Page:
Taking Xanax with Alcohol

It’s easy to assume that a prescription medication is safe, especially if it was given to you by your doctor. However, this is not necessarily the case. Every substance has risks and possible side effects that tend to become worse when the drug is misused or abused.

Using Xanax with alcohol is a particularly dangerous way of misusing this drug—with potentially deadly consequences.1

Xanax and the Body

woman feeling effects of Xanax

Xanax, the brand name for alprazolam, is a benzodiazepine, a central nervous system depressant that works by enhancing the activity of GABA, an inhibitory neurotransmitter that effectively slows nerve impulses throughout the body. Benzodiazepines produce sedating and relaxing effects and are primarily used in the short-term management of anxiety and panic disorders.2,3

While it can be extremely useful for people with these disorders, Xanax does have some potential adverse side effects, which may include:2,4

  • Drowsiness.
  • Lethargy.
  • Irritable mood.
  • Problems concentrating.
  • Lightheadedness and dizziness.
  • Slurred speech.
  • Nausea and vomiting.
  • Changes in sex drive.
  • Appetite and weight changes.
  • Memory problems.
  • Unusual mood changes.
  • Suicidal thoughts and behaviors.

Alcohol Side Effects and Risks

Alcohol is a depressant substance and can produce effects similar to those of Xanax in many cases, such as:5

  • Increased feelings of relaxation.
  • Impaired judgment.
  • Impaired muscle coordination.
  • Slurred speech.
  • Slowed reaction time.
  • Memory and concentration problems.
  • Slowed breathing and increased heart rate.
  • Loss of consciousness.

Why Mixing Xanax and Alcohol Is Dangerous

Alcohol and Xanax both depress the central nervous system and have many similar effects on the body—and when these drugs are taken together, the effects intensify.

People taking benzodiazepines such as Xanax are cautioned to avoid alcohol while taking the drug due to the risk of fatal overdose and accidents.3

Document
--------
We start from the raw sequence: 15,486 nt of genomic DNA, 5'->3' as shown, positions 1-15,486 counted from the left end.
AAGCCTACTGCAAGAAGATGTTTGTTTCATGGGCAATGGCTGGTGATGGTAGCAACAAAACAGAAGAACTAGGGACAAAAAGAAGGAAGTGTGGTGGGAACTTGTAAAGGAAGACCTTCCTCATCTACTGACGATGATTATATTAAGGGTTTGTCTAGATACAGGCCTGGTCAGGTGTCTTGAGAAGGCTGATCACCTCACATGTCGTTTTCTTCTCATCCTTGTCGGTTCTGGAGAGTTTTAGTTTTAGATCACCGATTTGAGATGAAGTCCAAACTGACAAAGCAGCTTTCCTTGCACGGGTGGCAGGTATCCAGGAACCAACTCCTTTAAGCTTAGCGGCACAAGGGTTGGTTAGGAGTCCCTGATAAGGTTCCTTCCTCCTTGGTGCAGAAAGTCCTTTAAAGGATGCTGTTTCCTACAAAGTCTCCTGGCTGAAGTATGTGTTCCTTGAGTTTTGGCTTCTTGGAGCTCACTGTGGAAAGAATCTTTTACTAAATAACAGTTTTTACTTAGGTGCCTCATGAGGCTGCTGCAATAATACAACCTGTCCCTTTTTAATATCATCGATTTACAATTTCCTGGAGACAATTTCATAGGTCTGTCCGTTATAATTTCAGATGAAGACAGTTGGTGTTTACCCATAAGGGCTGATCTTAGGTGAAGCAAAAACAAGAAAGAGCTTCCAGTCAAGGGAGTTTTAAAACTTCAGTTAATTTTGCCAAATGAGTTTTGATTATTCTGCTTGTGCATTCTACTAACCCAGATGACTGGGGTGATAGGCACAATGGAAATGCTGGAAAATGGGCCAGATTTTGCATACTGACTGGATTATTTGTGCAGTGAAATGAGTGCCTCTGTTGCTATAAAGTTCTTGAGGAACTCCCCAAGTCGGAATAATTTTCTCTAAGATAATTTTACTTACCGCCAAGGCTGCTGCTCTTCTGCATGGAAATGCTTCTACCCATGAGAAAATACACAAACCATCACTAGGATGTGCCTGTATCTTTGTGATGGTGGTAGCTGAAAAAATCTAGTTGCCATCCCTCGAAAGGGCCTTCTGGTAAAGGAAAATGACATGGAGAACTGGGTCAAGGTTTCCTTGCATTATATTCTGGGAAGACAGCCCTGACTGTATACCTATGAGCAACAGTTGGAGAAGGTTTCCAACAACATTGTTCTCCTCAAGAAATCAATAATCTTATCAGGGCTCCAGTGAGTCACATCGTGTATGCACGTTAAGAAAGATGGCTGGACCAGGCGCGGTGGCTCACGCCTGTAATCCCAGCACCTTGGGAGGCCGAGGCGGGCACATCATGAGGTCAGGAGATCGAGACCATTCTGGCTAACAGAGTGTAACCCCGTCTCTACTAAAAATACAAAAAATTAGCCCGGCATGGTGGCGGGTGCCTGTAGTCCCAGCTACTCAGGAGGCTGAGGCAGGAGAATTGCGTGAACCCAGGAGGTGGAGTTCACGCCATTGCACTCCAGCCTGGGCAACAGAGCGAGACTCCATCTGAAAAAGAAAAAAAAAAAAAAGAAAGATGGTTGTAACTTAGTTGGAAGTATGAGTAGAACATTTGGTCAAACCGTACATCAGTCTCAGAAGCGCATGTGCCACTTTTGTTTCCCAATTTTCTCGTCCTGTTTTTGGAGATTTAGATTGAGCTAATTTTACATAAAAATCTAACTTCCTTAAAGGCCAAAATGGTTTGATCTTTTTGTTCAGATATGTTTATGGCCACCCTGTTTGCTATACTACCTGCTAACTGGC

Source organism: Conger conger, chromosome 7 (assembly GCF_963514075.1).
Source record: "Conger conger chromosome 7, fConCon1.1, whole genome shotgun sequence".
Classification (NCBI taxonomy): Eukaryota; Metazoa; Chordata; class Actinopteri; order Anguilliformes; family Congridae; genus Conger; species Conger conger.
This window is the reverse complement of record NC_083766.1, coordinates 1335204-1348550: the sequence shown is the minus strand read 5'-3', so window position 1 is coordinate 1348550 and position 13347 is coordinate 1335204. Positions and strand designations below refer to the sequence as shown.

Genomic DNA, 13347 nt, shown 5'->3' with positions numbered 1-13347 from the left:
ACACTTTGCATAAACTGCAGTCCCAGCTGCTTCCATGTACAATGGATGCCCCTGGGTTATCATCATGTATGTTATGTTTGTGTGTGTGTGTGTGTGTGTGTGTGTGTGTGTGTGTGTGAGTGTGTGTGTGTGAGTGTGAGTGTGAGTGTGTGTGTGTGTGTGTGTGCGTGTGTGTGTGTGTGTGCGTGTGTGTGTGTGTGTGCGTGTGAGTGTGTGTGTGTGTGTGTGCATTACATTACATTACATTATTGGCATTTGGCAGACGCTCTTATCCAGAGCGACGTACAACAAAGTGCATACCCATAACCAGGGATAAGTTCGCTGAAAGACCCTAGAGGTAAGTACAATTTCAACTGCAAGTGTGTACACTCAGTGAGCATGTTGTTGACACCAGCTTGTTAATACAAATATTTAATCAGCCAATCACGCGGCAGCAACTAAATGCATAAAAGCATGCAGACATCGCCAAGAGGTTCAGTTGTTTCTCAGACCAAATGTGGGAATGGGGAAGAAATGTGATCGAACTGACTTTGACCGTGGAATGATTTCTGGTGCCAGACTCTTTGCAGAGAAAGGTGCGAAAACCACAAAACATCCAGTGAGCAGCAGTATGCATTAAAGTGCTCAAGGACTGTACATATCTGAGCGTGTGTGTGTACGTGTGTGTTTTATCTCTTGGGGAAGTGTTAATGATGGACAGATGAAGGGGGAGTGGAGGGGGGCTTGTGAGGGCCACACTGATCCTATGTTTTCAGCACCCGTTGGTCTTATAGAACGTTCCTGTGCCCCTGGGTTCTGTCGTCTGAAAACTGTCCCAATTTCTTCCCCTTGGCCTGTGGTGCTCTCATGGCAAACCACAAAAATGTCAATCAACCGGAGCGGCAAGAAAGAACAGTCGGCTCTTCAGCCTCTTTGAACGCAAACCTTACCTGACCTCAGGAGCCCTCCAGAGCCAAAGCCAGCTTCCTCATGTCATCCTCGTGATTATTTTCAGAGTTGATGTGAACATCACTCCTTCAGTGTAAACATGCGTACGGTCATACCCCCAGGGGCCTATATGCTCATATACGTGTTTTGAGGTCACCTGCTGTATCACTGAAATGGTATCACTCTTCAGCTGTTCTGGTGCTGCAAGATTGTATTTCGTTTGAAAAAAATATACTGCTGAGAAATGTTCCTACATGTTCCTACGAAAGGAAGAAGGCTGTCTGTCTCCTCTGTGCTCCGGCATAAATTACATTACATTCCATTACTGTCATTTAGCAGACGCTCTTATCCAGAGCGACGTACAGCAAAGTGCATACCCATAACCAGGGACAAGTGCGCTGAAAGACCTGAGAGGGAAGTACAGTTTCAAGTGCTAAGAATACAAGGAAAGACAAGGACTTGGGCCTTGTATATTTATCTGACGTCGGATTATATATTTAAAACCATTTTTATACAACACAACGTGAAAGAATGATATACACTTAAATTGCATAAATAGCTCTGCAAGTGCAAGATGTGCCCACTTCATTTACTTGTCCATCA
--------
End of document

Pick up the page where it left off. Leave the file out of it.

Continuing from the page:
Overdose Is More Likely

Using these drugs in combination may result in profound depression of the central nervous system (CNS), placing the individual in greater danger than if they had used Xanax or alcohol alone.1

Signs of an overdose on Xanax and alcohol may include:3,6

  • Profound confusion/stupor.
  • Loss of coordination and slowed reflexes.
  • Loss of consciousness with inability to wake up.
  • Clammy skin and low body temperature.
  • Irregular, very slow, or stopped pulse.
  • Very slow or stopped breathing.
  • Bluish tint to skin around the fingernails and lips.

Severe respiratory depression, coma, or death may result from an overdose of this drug combination.7,8

Accidents and Injuries

Xanax and alcohol may result in car accidents from cognitive effects and blurred vision

As both alcohol and Xanax can cause impaired motor coordination, drowsiness, and dizziness, the risk for accidents may be much higher among those who use these drugs together. Driving is especially dangerous, as the person may be unable to react quickly enough to changes on the road, may have blurry vision, may be confused, or may even fall asleep at the wheel. Driving while under the influence of either substance is risky, and your ability to operate a car safely under the influence of both may be significantly reduced.3

Falls and other injuries may also be more likely among individuals who use these drugs in combination. The risk is increased among elderly individuals.9

Signs Someone Is Using Xanax and Drinking

People may take Xanax together with alcohol to enhance their euphoric, sedating effects, and they may not anticipate the compounding negative effects or recognize that the combination may be life-threatening.

If you suspect someone is regularly using these drugs together, watch for the following signs:3,5,10,11

  • Appearing drowsy very often or to an unusual degree.
  • Stumbling/falling down.
  • Slurring their words regularly.
  • Making bad decisions/showing signs of impaired judgment.
  • Not remembering events or forgetting details about them.
  • Doctor-shopping, or visiting multiple doctors for Xanax prescriptions.
  • Smelling of alcohol.

Your loved one may also begin to feel shaky and sick when unable to drink and/or use Xanax. This is withdrawal and indicates physical dependence has developed to one or both substances.9

Withdrawal from Xanax and Alcohol